Fountain’s strong character-led approach helps prevent her stories becoming too weighed down with the issues she explores but it is also, for her, a way to ensure she is writing about cultures other than her own in a respectful way. It’s a complex, sometimes controversial, area that Fountain is acutely aware of.
‘As a storyteller you must do your research and show respect,’ Fountain says. ‘Before I start writing, I research as much as I can quite intensely. And then I try to push it to the back of my mind when I write the character so it’s all there in my head but not coming out as a list of facts. I feel that it’s really important, when you’re writing about other cultures and other places, to respect them by doing thorough research and making sure all your facts are correct, whether you use them or not.’
For Wild she drew on her own visits to rainforests in Costa Rica and Malaysia but also delved into resources, from news reports, books and documentaries to weather reports and recordings of birdsong. It makes for an incredibly vivid, sense-assailing read – the reader is fully there in the sticky humidity of the rainforest surrounded by the cacophony of insect sounds and bird calls – not to mention the roars of belching howler monkeys or the excruciating pain of a bullet ant bite.
Unusually, perhaps, while the rainforest in Wild is clearly based on a real place – and there are lots of clues eagle-eyed young readers will pick up on if they want to identify the country and region – Fountain never names it. It’s a quirk throughout all her books and ties in with her very spare style of writing and habit of leaving things that can be, unsaid.
‘I have a very specific way that I like to write. I like to store everything in my head. And then I like to be very pared back, very reserved in what I put on the page,’ she explains. ‘It means there’s more scope for the reader’s imagination and to make it easier for them to relate to something that’s happened to them personally, or a story they’ve read about. There’s a bit of room to manoeuvre with more space to think and wonder.’
Fountain acknowledges the influence in her style of writing of her many years of editing children’s fiction (as well as a love for the work of Cormac McCarthy) but despite being steeped in the world of children’s books for so long, she nevertheless found the experience of writing her first novel nerve-racking. Holed up in Ethiopia with a four-month-old baby and a toddler, thanks to a job opportunity offered to her husband, she wrote Boy 87 in secret for fear that she wouldn’t finish it, or it would be terrible. When she submitted it, she did so under a pen name and fake email address ‘because I knew everyone in the publishing world that I’d be sending it to. I thought, well, if nobody likes it when we move back, no shame. And there was also a sense of pride, I felt that if somebody does like it, I want it to be for the for the writing.’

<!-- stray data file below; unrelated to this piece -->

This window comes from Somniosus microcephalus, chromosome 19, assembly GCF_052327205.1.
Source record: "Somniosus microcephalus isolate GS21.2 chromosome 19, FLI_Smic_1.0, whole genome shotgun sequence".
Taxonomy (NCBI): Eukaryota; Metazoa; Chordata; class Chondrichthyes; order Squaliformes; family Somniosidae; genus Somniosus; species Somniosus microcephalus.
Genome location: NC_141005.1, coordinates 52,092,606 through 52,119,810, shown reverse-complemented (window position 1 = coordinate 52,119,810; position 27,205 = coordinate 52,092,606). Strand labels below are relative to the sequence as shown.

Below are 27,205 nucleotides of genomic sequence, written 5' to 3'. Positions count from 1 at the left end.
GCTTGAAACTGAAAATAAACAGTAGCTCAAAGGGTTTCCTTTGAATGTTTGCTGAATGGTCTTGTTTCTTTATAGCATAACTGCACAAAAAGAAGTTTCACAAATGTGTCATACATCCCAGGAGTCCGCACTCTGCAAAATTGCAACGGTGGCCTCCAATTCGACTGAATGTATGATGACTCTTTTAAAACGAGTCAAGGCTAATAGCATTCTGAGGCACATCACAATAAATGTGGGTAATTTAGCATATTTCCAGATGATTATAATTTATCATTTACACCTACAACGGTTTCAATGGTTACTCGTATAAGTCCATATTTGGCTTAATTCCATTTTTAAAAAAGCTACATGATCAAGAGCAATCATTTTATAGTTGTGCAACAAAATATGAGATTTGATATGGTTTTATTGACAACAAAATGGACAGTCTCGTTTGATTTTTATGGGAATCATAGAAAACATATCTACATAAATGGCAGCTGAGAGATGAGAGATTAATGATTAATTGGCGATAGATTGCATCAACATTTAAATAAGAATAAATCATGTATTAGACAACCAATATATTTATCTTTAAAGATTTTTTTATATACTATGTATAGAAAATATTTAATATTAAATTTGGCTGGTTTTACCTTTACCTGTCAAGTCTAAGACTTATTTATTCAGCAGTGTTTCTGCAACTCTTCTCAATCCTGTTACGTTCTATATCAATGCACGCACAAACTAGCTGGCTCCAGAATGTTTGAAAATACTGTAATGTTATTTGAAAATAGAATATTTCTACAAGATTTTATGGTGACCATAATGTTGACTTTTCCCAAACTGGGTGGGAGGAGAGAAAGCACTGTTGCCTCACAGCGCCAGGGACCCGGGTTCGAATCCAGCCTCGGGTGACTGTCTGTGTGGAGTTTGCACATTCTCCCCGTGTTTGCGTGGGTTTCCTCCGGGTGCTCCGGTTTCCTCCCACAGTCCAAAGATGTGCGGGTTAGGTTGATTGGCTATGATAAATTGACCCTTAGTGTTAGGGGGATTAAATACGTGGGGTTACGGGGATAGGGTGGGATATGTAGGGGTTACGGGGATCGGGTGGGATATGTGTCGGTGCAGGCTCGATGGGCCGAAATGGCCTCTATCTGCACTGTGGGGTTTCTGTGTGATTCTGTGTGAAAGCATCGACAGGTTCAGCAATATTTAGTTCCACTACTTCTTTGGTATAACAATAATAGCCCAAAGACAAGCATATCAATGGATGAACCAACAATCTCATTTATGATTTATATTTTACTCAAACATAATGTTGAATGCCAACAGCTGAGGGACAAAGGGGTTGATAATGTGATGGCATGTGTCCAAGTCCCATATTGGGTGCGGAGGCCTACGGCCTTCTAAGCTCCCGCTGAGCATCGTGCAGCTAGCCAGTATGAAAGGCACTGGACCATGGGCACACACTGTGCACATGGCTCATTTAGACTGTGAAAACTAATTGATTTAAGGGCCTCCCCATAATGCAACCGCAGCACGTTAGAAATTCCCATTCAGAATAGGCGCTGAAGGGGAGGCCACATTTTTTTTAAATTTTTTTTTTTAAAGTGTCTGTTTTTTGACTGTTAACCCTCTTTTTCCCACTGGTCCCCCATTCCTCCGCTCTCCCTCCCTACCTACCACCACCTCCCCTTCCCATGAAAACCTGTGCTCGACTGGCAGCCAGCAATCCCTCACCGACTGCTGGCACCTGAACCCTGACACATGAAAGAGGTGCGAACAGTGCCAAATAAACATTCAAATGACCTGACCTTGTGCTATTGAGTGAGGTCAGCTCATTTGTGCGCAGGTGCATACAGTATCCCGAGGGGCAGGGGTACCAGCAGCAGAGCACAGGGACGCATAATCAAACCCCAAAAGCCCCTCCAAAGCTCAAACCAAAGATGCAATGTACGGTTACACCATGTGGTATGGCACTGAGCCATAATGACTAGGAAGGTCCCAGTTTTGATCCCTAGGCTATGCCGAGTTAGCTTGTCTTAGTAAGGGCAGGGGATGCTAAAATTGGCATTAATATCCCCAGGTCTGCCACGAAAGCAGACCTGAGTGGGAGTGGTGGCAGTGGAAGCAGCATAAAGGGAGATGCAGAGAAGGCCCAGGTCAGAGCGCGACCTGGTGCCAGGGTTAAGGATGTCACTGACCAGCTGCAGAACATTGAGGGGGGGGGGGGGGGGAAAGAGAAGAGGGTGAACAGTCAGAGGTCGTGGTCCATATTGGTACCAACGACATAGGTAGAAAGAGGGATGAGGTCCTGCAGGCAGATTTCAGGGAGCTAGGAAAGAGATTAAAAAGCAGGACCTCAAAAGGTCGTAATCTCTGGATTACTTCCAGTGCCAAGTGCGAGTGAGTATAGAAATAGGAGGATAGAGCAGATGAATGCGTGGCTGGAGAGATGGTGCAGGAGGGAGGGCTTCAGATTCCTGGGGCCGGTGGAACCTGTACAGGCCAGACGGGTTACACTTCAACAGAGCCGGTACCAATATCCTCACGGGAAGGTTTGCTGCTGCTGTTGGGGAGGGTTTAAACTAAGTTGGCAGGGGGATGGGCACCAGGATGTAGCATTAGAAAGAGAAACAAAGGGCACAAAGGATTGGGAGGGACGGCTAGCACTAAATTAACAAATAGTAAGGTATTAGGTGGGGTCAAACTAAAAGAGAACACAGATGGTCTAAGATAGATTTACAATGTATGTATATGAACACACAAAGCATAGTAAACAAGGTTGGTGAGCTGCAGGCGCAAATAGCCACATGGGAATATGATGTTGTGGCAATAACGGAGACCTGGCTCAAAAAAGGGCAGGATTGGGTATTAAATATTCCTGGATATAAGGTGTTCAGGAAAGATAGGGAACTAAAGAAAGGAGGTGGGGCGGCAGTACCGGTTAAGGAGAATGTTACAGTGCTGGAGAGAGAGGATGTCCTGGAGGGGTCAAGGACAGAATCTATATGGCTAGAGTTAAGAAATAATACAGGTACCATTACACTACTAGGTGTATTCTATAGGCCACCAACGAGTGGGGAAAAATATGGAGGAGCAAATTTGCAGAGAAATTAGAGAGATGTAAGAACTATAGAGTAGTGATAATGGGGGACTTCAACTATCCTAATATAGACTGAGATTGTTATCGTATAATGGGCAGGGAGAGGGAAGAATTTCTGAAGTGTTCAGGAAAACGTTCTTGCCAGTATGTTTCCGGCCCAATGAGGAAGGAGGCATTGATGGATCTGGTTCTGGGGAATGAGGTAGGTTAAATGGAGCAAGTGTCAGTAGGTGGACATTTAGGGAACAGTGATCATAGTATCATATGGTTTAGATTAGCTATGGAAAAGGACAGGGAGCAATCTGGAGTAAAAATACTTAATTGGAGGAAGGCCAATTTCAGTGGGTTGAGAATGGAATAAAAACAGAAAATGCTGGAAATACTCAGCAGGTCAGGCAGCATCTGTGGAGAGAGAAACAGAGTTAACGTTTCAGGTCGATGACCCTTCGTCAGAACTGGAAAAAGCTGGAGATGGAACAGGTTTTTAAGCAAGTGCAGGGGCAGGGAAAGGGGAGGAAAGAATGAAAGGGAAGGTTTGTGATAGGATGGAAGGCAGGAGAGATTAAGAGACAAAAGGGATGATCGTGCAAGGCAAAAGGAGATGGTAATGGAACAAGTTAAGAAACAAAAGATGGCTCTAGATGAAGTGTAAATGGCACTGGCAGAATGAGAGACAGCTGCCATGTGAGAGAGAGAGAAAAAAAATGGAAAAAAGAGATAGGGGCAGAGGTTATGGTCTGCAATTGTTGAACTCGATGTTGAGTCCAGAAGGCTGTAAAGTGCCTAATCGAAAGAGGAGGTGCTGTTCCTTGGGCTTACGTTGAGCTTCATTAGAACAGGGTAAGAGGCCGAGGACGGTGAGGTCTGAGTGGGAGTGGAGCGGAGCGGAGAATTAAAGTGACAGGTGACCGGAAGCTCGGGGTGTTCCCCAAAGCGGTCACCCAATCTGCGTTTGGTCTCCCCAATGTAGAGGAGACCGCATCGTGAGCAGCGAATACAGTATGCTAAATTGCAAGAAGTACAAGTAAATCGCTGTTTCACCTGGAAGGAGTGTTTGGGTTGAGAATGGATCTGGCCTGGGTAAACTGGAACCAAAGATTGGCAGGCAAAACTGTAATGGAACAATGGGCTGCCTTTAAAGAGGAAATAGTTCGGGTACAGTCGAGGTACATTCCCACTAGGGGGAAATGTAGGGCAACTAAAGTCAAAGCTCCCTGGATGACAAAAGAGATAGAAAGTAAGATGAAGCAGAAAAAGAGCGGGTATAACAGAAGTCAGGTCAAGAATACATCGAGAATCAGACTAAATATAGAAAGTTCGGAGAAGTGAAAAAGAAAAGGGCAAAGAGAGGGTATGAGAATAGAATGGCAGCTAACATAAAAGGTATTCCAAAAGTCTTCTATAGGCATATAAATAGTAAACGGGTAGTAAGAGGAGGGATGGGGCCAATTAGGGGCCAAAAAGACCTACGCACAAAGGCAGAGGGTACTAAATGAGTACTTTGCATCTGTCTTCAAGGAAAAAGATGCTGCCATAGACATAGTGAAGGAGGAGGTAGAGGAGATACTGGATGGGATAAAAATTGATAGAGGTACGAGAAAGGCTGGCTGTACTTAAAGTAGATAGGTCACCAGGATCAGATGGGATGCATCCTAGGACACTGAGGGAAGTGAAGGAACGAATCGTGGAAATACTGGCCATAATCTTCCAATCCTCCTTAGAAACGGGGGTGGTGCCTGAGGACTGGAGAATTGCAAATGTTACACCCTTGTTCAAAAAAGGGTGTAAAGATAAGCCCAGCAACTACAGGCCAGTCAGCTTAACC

It went on to be shortlisted for the Waterstones children’s book prize, nominated for the Carnegie medal and winner of a number of regional book awards. And Fountain is now at work on her sixth novel, which she promises will be ‘quite stormy as there’s a female protagonist who’s also quite stormy. And there are oceans and sea and storms…’ In the meantime, students at the University of Reading will soon be able to make the most of her expertise and experience when she takes up post as a Royal Literary Fellow under the Royal Literary Fund Fellowship scheme, helping students develop their writing.
Michelle Pauli is a freelance writer and editor specialising in books and education. She created and edited the Guardian children’s books site.
Wild is published by Pushkin Children’s Books, 978-1782693840, £6.99 pbk.